A fledgling courier service started by the wife of the state's prison work farm manager was being pushed in May as the exclusive business for copying and providing inmate files from the state's new Goose Creek Correctional Center.
After the American Civil Liberties Union of Alaska balked at the $90 fee, a higher-up at the Department of Corrections told Goose Creek it was inappropriate to promote one vendor like that and Confidential Couriers wasn't ever used, according to Kaci Schroeder, department spokeswoman. Because the practice was halted before it began, there was no ethics breach, she said.
"It is not the policy of the Department to require anyone to use a courier service to obtain documents," she wrote in an email.
Confidential Couriers' business license lists the owner as Mat-Valley Potato Growers LLC. The potato business is owned in part by Adam Boyd, a Palmer potato farmer who has been contracted to manage the Point MacKenzie farm since 2007, as his late father did before him. Adam's contract ranges from $61,000 to $101,000 a year, depending on the number of hours and work done, according to the department. Adam's wife, Kira Boyd, said she runs the new courier service.
Point MacKenzie Correctional Farm and Goose Creek Correctional Center, just a few miles apart, share a superintendent, Amy Rabeau, who has run the work farm since the Palin administration in 2007 and Goose Creek since 2011, before the first inmates arrived last year.
Rabeau didn't return messages left at Goose Creek. Schroeder said she was answering questions on behalf of Rabeau and the department. Kira Boyd answered a few questions, then said she wanted to talk to her husband. Adam Boyd didn't return calls.
"There is no connection with Goose Creek," Kira Boyd said. "It's just a confidential courier service. Basically inmate files need to be transferred sometimes, and it needs to be confidentially done, and so that's where it came about."
The ACLU regularly looks into inmate concerns about a variety of topics: overcrowding, access to religious services and health care, and lack of treatment, among others. It first sought records regarding a particular Goose Creek inmate's complaint in a Feb. 27 letter, said Katie McKay Bryson, ACLU director of public education and advocacy.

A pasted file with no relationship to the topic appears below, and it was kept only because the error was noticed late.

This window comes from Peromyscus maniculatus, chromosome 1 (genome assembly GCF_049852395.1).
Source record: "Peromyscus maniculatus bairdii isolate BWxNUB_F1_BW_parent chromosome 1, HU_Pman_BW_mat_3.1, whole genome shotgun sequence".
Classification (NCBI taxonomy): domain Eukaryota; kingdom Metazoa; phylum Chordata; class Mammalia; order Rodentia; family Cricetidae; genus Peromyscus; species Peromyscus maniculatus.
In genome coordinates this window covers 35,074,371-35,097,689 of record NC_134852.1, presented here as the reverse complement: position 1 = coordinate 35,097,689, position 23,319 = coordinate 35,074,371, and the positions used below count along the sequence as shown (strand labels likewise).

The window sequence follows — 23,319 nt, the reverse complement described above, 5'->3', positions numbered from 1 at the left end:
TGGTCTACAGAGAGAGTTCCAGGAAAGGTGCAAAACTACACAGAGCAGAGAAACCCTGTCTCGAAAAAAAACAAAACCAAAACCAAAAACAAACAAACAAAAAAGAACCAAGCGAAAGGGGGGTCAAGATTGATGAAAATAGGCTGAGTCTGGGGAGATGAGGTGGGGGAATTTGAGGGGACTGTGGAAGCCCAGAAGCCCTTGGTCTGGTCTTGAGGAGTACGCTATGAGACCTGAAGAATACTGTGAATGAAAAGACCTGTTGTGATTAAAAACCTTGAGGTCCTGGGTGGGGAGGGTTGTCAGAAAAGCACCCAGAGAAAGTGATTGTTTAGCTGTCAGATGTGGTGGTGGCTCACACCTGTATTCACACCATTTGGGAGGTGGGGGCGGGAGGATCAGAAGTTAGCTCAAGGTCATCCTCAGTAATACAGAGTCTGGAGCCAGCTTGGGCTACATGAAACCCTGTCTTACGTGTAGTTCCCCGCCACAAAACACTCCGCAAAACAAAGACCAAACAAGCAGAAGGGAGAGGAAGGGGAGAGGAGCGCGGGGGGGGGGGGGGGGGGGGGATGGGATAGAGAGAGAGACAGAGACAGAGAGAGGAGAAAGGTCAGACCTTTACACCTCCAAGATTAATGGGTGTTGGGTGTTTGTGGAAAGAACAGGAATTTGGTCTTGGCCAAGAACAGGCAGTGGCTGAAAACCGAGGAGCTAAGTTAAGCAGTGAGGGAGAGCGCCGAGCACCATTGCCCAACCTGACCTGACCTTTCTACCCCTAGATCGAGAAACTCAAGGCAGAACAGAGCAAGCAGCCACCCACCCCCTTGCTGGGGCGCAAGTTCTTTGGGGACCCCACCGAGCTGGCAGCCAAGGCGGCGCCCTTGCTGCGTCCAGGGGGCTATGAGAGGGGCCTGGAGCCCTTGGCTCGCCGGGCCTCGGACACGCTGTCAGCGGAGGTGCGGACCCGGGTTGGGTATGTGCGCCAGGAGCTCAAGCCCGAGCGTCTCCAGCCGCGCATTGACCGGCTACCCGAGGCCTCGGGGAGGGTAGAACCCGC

She didn't hear back within two months, the normal time the ACLU allows for production of inmate records. On May 7 she called Goose Creek and a sergeant told her the prison had a new practice on inmate records.
"She was very clear that it was the superintendent's new policy, that the superintendent had directed them, that they are now using a confidential courier service in order to copy inmate files," Bryson said.
The sergeant also told her which service to use: Confidential Couriers, Bryson said. The sergeant followed up with an email that included Kira Boyd's name and the courier service's email address and phone number. The contact information had been sent from the Confidential Couriers email address to an address with adamboyd in the name, and then to the sergeant who sent it to the ACLU.
"It certainly looks bad from the outside," said Tom Stenson, the ACLU's legal director. "It's not clear that the business exists for any other purpose other than to get courier service from Goose Creek itself."
Normally, the ACLU gets inmate records through the mail or by email or fax, he said. He doesn't remember ever being told to use a courier before.
While it may seem a petty matter, Stenson said the deal raises questions about the operation of Goose Creek, the state's newest, biggest and most expensive prison.
"If we have an unorthodox business relationship with the courier service, what's going on behind the scenes when bigger amounts of money are at stake?" he said.
When Bryson called the contact number, a woman answered, "Hello." It didn't sound like a business, Bryson said. The woman told her it would cost at least $90 to send the copies by courier, plus copying fees. The woman didn't immediately have a set price in mind for copies, though later quoted 10 cents a page, which is less than the state charges, Bryson said.
Deputy Corrections Commissioner Leslie Houston told Goose Creek not to direct anyone to Confidential Courier, which hadn't even gone through the procurement process, Schroeder said.
Alaska's prisons have been struggling with the demand for inmate records from defense lawyers, nonprofits including the ACLU and the Disability Law Center and other state agencies, such as the Office of Children's Services, Schroeder said. The department gets 50 to 100 requests a month statewide.
Before the situation at Goose Creek came up, the Department of Corrections already was working to prepare a list of approved courier and copy services that meet requirements for confidentiality, bonded staff, turnaround time, security of files and delivery, she said. The prices will be listed too.
No one will be made to pay a courier, Schroeder said.
"Records can still be mailed, faxed, or emailed if the timeline allows," she said.
Reach Lisa Demer at email@example.com or 257-4390.
By LISA DEMER